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Re: Audiophiles anyone?

Post  RknRusty on Mon Jun 09, 2014 10:59 am

That reminds me, it's time to change my sig song.
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Re: Audiophiles anyone?

Post  roddie on Mon Jun 09, 2014 12:10 pm

RknRusty wrote:That reminds me, it's time to change my sig song.
Rusty

YO..! Jerry Jeff Walker.. He wrote Mr. Bojangles after being jailed in 1965 for public intoxication.. where he shared a cell with a homeless man who went by that alias. The "Nitty Gritty Dirt Band" made the song famous about a year after JJW released it on his own album by the same name back in 1968.
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Re: Audiophiles anyone?

Post  RknRusty on Mon Jun 09, 2014 2:40 pm

I used to love to turn this one up ALL the way and just soak up the chest thumping beats.


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Re: Audiophiles anyone?

Post  Admin on Mon Jun 09, 2014 2:50 pm

Roddie, I bet you'd like a copy of this! Top Hits on the Hammond.



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Re: Audiophiles anyone?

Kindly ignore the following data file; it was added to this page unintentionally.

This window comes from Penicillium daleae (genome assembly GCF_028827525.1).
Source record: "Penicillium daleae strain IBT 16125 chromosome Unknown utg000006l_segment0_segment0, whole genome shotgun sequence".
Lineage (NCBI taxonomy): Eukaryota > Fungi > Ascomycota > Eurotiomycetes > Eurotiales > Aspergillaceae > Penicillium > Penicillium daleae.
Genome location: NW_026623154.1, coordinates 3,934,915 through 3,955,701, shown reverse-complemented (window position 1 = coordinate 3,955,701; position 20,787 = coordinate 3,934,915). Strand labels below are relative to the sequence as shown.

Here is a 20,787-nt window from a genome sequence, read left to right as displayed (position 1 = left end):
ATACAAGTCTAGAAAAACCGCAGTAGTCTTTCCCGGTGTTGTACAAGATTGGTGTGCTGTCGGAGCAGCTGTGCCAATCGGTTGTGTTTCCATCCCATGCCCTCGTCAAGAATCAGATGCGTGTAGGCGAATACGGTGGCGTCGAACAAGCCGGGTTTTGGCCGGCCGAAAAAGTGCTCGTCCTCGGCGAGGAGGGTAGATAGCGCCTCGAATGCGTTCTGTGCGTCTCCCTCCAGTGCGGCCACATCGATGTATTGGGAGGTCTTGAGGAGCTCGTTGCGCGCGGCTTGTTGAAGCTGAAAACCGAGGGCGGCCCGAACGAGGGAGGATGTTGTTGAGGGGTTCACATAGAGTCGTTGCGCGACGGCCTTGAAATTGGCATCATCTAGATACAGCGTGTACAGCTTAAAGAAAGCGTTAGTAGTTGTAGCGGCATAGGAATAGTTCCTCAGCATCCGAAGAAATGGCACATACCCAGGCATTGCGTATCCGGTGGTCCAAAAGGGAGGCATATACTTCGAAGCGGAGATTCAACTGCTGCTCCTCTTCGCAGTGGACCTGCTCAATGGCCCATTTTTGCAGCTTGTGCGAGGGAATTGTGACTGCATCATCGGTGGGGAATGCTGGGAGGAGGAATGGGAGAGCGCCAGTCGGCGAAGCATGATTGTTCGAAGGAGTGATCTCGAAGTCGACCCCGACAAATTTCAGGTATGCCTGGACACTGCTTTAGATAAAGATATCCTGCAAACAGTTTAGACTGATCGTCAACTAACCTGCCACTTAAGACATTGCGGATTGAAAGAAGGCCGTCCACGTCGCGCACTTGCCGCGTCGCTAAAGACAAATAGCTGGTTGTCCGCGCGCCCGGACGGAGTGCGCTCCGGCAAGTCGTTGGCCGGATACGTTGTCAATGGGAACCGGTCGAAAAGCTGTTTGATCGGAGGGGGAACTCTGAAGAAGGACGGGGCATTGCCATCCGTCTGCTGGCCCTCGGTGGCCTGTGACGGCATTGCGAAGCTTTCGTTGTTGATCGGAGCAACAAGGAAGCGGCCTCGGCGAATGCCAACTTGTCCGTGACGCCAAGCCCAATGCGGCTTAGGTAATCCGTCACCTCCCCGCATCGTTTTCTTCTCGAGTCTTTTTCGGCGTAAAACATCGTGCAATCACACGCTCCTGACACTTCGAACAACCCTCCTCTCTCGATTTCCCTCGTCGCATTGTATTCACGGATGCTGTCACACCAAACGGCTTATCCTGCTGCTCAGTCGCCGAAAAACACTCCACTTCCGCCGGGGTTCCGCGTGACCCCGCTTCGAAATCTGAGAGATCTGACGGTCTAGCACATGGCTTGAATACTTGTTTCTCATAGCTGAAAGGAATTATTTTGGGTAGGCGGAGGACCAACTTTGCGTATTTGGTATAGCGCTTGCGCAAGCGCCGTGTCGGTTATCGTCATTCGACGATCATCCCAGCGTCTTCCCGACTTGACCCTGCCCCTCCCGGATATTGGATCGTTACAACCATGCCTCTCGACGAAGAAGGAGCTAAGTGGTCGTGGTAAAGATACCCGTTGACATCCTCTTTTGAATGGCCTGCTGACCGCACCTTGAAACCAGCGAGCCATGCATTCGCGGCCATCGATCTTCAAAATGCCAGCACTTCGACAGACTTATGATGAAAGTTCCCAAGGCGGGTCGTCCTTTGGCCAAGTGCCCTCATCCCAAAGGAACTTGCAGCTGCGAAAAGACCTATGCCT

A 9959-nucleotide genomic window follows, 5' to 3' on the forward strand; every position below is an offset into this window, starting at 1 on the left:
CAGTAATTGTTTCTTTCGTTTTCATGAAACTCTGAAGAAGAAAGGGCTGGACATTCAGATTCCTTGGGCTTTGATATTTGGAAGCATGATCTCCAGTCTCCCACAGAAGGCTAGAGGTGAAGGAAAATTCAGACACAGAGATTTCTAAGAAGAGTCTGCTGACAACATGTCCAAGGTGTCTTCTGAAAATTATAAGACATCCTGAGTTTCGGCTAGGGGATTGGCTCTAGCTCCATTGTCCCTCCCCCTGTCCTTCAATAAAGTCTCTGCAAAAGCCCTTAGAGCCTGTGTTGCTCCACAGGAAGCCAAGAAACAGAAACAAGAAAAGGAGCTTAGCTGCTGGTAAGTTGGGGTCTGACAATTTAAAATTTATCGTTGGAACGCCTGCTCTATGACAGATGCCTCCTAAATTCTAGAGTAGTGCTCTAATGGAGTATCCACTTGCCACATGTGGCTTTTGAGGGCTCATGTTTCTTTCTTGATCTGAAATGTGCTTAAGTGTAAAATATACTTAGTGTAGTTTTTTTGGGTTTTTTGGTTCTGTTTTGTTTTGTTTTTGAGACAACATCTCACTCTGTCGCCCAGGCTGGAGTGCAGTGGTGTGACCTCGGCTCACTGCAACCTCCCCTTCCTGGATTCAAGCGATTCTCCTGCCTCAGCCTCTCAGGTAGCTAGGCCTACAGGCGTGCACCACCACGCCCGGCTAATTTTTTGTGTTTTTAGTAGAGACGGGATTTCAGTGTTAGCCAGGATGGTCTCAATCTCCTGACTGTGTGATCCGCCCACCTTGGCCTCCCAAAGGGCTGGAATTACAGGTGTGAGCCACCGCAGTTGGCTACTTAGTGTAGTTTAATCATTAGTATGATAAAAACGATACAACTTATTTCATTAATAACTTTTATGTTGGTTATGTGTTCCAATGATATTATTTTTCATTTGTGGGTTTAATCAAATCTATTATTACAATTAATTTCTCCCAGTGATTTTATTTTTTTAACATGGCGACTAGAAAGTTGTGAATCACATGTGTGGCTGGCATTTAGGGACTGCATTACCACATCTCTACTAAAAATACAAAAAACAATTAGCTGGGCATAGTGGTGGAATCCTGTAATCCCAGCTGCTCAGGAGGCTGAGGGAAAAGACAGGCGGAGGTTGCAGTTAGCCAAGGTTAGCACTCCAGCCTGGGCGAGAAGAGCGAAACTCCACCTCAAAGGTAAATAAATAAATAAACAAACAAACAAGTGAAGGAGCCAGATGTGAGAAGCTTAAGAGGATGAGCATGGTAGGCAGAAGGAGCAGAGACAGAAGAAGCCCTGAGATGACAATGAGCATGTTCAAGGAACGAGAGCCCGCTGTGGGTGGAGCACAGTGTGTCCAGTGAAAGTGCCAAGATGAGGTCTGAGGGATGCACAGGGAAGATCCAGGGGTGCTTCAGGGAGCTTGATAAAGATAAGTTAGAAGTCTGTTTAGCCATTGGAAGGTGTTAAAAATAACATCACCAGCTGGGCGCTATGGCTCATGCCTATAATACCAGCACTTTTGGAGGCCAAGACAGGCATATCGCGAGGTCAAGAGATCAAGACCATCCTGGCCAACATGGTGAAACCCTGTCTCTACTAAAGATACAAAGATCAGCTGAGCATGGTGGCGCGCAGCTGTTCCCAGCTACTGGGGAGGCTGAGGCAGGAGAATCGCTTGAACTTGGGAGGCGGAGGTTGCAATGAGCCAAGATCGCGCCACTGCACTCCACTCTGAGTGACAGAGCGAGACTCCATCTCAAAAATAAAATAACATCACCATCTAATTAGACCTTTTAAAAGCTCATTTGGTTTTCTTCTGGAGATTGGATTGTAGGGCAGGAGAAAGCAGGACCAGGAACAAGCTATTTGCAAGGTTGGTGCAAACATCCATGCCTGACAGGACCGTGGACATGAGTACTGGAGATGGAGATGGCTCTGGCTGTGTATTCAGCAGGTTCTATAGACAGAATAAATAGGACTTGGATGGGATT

Post  roddie on Mon Jun 09, 2014 3:53 pm

Yes I would Jacob!!! My uncle's favorite "organ" song is "Time is Tight" by Booker-T and the MG's. It's not hard to understand why! Turn up your speakers.. and get ready to be BLOWN-AWAY!!!!!!!!!!!!!!!!!!

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Re: Audiophiles anyone?

Post  Cribbs74 on Mon Jun 09, 2014 4:52 pm

That's pretty good Roddie, but I like Green Onions better.

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Re: Audiophiles anyone?

Post  Admin on Mon Jun 09, 2014 11:19 pm

I'll get everything set up to digitize that tape for you. I'll do a speed check on the Wollensak 8075A first, make sure it didn't drift the last time I messed with it. I'll digitize it at a sample rate of 48kHz 32bit unless you want 96kHz.

If you like the sound of HiFi VHS, you would be blown away at the sound of even general purpose tape such as Scotch 150 running at 7.5IPS.

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Re: Audiophiles anyone?

Post  Admin on Tue Jun 10, 2014 3:07 am

RknRusty wrote:I used to love to turn this one up ALL the way and just soak up the chest thumping beats.


I'll request that tomorrow on the Bob FM all request lunch hour. I made them play Jimmie Driftwood's original version awhile ago. They play Horton's version all the time.

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Re: Audiophiles anyone?